These pictures of the Innestadt Lubeck were taken from the tower of St. Petri's Church. This is a gothic building that no longer functions as a church but is where you can attend concerts. It was badly damaged in the Palm Sunday Allied bombing 1942 and it took a long time to rebuild it. One fifth of the city was destroyed over that two day period. There is an observation area atop the tower which is open for viewing. These pictures were taken from this tower of the former church in September. Lubeck is a Hanseatic port city. It is one of the major ports of Germany. The city is surrounded by water and this old portion is known as the Innestadt. This is where my son is living in his student apartment. I have written a few posts about Lubeck and you can see links to them on my page. To learn more about Lubeck, you can read good, factual listings on Wikipedia.
This is a view of the part of the city and the water which surrounds it.
This is the same view in winter.
This is a view of Marian Kirche, which is the Church of St. Mary. It was built between 1250 and 1350. It is located behind the Town Hall and is a UNESCO World Heritage Site as is much of the surrounding area. It was severely damaged during WWII. This happened during the Palm Sunday bombing raid which caused the most damage of the war in this city. It is still in service as a church today. There are many gothic paintings and artifacts located in the church including a life sized wood carved statue of John the Baptist (Evangelist).
Winter is beautiful, but without the warmth of fall.
The Tor is symbolic of Germany. It has been on Marks and Euros.
This is a view of the Holstentor which marked the west entrance of the once walled city. There is one more Tor and that is the Burgtor or city gate. The other two gates are gone as well as the fortifications or walls which surrounded the city. The Holstentor is very symbolic of the city. Lubeck is known for it's Marzipan. One brand features the gate on the packaging.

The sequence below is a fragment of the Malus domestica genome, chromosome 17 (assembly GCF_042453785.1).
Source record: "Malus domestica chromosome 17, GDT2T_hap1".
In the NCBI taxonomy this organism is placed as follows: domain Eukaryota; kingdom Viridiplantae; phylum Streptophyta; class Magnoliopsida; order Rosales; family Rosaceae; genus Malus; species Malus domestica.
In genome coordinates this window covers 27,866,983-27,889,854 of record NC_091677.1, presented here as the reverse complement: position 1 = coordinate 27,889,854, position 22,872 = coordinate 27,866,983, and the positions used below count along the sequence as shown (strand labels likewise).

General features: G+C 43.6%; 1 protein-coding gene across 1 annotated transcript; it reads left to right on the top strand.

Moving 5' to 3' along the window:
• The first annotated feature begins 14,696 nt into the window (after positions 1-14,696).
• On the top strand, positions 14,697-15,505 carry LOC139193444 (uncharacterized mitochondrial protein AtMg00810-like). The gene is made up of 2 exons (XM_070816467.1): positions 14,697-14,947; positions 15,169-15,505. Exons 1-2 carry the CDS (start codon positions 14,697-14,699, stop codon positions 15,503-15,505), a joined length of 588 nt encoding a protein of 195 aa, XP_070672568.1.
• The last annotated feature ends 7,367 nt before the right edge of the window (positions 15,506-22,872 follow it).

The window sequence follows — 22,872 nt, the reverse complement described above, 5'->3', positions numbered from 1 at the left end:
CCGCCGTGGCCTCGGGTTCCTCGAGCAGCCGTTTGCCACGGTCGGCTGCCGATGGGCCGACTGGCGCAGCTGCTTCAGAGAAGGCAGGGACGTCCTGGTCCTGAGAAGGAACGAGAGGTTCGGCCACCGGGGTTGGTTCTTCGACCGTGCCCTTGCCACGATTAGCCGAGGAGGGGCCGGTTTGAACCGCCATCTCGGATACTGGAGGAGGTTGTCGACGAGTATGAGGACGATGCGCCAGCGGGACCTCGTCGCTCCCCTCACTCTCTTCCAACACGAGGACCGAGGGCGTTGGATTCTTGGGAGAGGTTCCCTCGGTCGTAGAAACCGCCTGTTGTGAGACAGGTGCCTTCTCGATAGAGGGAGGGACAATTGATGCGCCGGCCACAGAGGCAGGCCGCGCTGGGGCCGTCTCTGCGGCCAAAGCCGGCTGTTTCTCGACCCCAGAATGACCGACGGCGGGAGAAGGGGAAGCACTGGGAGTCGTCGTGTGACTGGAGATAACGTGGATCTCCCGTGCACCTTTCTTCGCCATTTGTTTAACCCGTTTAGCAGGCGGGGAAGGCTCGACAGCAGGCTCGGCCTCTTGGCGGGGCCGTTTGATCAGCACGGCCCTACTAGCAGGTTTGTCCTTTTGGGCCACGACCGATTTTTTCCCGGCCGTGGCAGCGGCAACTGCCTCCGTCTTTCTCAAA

A warm view just down from the bridge.
The existence of these gates was first mentioned in 1216. They evolved through the years and there was a major demolition that was taking place in the 1800 to accommodate more modern improvements to the city and eventually a rail system. In 1852 they decided to keep the remaining gates even though some citizens had petitioned for their final removal. In 1933 - 34 a restoration took place that altered in several ways the actual gate, it did not significantly change it's appearance however. The Nazi's also made it into a museum at this time. It was called the Hall of Honor and Glory and it was to represent Lubeck and Germany from the point of view of Nazi ideology. The next restoration took place in 2006 at that time a swastika building symbol was finally removed. It is said to have been the last one remaining on a public building in Germany. A plate showing the restoration date is now in its place. There is a cultural museum housed there today. I have some pictures which I will share in another post.
Here is a close up of Mariankirche. Here you can see the beautiful light playing off the flying buttresses.
Copyright 2011 Words by SheilaTGTG55
Photography by Henry Bernhardt